(Mis)adventures in the former Soviet Union with the WHO
Chronicling the struggle for urban health to be a priority, we discover possible reasons why initiatives failed to make progress in a ‘lost decade’ for international action.
In 1984, Jorge Hardoy and I were invited by the World Health Organization (WHO) to help develop a new initiative on 'environmental health in rural and urban development in housing’ – known as the RUD programme.
This programme joined with the UN Environment Programme, and later UN-Habitat, in forming a technical panel. The role of this panel was to advise where limited resources could be directed to greatest effect to generate more interest, knowledge and action among professionals, governments and international agencies on environmental health problems – with a special focus on poorer groups in the global South.
The programme was on urban health but it had to have ‘rural’ in the title to get approval. As noted in part one of this blog, within the UN system there is an influential network that even now sees any urban programme as unfair bias against rural areas – even blaming this ‘urban bias’ for development failures.
The poor relations
But more generally ‘urban’ was not seen as a high priority within WHO, and as a result the new RUD programme’s technical meetings were held in St Petersburg and Moscow. By contrast, WHO’s priority programmes met at its Geneva headquarters – and some even got their own new, dedicated buildings.
Costs were in roubles which meant WHO could spend the Soviet Union’s contribution thus making use of a currency that was worthless outside the country.
But the RUD programme brought together a wonderful mix of specialists interested in urban health and WHO staff who shared our curiosity, including Robert Novick, Wilfred Kreisel, Greg Goldstein and their colleagues at the WHO division of environmental health.
We got to experience these two wonderful cities first hand. In Moscow, our hotel was in one of seven famous ‘high rises’ approved by Joseph Stalin, and built in the Stalinist style between1947 and 1953. We had to smuggle in a Xerox machine in because our hosts could not provide printing and photocopying facilities.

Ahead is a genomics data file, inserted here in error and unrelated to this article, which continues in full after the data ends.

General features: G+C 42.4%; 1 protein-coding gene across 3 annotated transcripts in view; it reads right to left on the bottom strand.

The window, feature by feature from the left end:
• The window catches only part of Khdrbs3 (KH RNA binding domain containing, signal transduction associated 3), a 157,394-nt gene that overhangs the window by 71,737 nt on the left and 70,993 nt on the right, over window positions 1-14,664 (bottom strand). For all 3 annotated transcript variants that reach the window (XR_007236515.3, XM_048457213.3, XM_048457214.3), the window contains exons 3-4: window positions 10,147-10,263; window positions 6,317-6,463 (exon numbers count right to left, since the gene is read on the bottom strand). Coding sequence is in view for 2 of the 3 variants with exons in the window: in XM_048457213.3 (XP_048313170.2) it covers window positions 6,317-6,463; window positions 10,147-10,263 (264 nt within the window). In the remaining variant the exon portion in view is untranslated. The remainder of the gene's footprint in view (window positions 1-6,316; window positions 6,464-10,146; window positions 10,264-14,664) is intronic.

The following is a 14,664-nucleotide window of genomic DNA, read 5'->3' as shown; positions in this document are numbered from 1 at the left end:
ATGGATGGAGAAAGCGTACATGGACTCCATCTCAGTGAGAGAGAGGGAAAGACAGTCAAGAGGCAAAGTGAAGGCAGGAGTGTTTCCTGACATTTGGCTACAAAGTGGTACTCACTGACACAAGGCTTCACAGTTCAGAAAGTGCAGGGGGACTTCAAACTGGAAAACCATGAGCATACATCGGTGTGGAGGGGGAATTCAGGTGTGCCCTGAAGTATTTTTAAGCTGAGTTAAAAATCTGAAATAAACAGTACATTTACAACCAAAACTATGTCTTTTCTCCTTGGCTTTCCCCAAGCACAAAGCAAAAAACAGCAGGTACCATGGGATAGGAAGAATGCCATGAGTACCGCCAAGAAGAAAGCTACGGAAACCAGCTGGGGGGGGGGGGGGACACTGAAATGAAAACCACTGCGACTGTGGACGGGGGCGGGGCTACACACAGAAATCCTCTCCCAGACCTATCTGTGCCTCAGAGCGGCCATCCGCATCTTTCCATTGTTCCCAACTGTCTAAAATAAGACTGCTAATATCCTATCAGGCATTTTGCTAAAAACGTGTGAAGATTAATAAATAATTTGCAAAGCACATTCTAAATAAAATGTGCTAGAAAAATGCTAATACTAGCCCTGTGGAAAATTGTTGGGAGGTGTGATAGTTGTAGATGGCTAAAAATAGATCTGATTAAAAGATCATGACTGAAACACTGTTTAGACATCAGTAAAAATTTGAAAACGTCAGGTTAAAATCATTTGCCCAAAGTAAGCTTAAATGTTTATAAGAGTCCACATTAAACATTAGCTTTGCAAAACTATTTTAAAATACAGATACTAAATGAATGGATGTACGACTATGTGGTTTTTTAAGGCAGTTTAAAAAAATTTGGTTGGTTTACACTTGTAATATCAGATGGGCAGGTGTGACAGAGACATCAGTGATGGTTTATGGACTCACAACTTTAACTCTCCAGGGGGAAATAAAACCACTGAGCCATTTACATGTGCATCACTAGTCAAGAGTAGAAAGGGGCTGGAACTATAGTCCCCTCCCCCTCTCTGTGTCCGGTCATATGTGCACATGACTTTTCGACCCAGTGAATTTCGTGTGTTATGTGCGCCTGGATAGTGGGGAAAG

At immigration, one official took exception to a picture of former Communist party leader Leonid Brezhnev on the front cover of my ‘Economist’ magazine, so they cut it out.
In the hotel we were not allowed to visit each other’s rooms and a ‘purity patrol’ ensured each floor of the hotel was exclusively women or men, and monitored 24/7.
I recall sitting in the aforementioned Stalinist hotel listening to a live group whose repertoire included ‘White Rabbit’ – a song about experimenting with mind-altering drugs – by the archetypal, Californian hippy band Jefferson Airplane. Lyrics that would have been censored (even in the West) if their meaning hadn’t been so effectively hidden.
Another night a Filipino water engineer (Ely Ouano), a Brazilian public works professor (Luis Costa Leite) and I decided to eat out. With very few restaurant choices, we finally found one, but with our limited local language skills had no idea what was on the menu. Our salvation was a student from Afghanistan working in the kitchen, who translated for us and who spoke perfect English. He was working to earn some money while studying for a Masters programme, but was later able to join us for a boozy evening.
…and lost opportunities
Most discussions focused on how best to get more attention to urban health in informal settlements, especially through upgrading. Our Soviet hosts – mostly very distinguished physical scientists – could not grasp the importance of upgrading. Their views were very simple: “if they are illegal, you bulldoze them.”
Of course, formal meals involved toasts: “to comrade Lenin… (toast), “to comrade Brezhnev (toast)”. Then it came to the turn of a Tanzanian sociologist (Hildegarde Kiwasila) who proposed a toast to comrade Nyerere. But then she began to toast other African heroes (comrade Mandela, comrade Luthuli, comrade Biko…). Each name was toasted with another slug of vodka. I have no idea how I got back to my hotel room, but I do remember having the mother of all headaches the next morning.
But these meetings were important – strengthening and expanding the network of people and institutions committed to urban health. Their outcomes fed into various WHO initiatives as the next part of this blog will describe.
- Read part one: 'Getting attention to urban health issues – or not?'
- Read part three 'Keeping urban health on the agenda in the 1980s and 90s'